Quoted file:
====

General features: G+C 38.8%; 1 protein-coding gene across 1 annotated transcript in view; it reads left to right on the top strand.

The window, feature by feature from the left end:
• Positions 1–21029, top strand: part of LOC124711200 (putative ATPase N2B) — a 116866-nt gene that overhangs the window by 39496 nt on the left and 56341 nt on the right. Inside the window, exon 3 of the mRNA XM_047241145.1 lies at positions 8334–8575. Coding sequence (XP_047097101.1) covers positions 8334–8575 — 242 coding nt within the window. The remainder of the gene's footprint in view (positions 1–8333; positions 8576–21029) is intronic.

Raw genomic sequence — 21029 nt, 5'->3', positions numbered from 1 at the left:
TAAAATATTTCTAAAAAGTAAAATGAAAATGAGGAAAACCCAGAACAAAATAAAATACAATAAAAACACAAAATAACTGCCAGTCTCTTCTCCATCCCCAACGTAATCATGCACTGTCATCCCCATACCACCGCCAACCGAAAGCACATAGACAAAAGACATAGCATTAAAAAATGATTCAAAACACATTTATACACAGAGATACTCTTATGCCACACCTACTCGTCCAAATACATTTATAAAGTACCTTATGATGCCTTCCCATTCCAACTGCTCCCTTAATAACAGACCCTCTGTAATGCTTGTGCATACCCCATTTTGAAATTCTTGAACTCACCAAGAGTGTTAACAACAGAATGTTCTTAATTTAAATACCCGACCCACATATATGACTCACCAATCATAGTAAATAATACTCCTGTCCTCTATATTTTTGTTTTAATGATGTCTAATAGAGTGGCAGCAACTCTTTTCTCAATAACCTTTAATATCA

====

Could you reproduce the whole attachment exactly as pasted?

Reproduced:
General features: G+C 38.8%; 1 protein-coding gene across 1 annotated transcript in view; it reads left to right on the top strand.

The window, feature by feature from the left end:
• Positions 1–21029, top strand: part of LOC124711200 (putative ATPase N2B) — a 116866-nt gene that overhangs the window by 39496 nt on the left and 56341 nt on the right. Inside the window, exon 3 of the mRNA XM_047241145.1 lies at positions 8334–8575. Coding sequence (XP_047097101.1) covers positions 8334–8575 — 242 coding nt within the window. The remainder of the gene's footprint in view (positions 1–8333; positions 8576–21029) is intronic.

Raw genomic sequence — 21029 nt, 5'->3', positions numbered from 1 at the left:
TAAAATATTTCTAAAAAGTAAAATGAAAATGAGGAAAACCCAGAACAAAATAAAATACAATAAAAACACAAAATAACTGCCAGTCTCTTCTCCATCCCCAACGTAATCATGCACTGTCATCCCCATACCACCGCCAACCGAAAGCACATAGACAAAAGACATAGCATTAAAAAATGATTCAAAACACATTTATACACAGAGATACTCTTATGCCACACCTACTCGTCCAAATACATTTATAAAGTACCTTATGATGCCTTCCCATTCCAACTGCTCCCTTAATAACAGACCCTCTGTAATGCTTGTGCATACCCCATTTTGAAATTCTTGAACTCACCAAGAGTGTTAACAACAGAATGTTCTTAATTTAAATACCCGACCCACATATATGACTCACCAATCATAGTAAATAATACTCCTGTCCTCTATATTTTTGTTTTAATGATGTCTAATAGAGTGGCAGCAACTCTTTTCTCAATAACCTTTAATATCA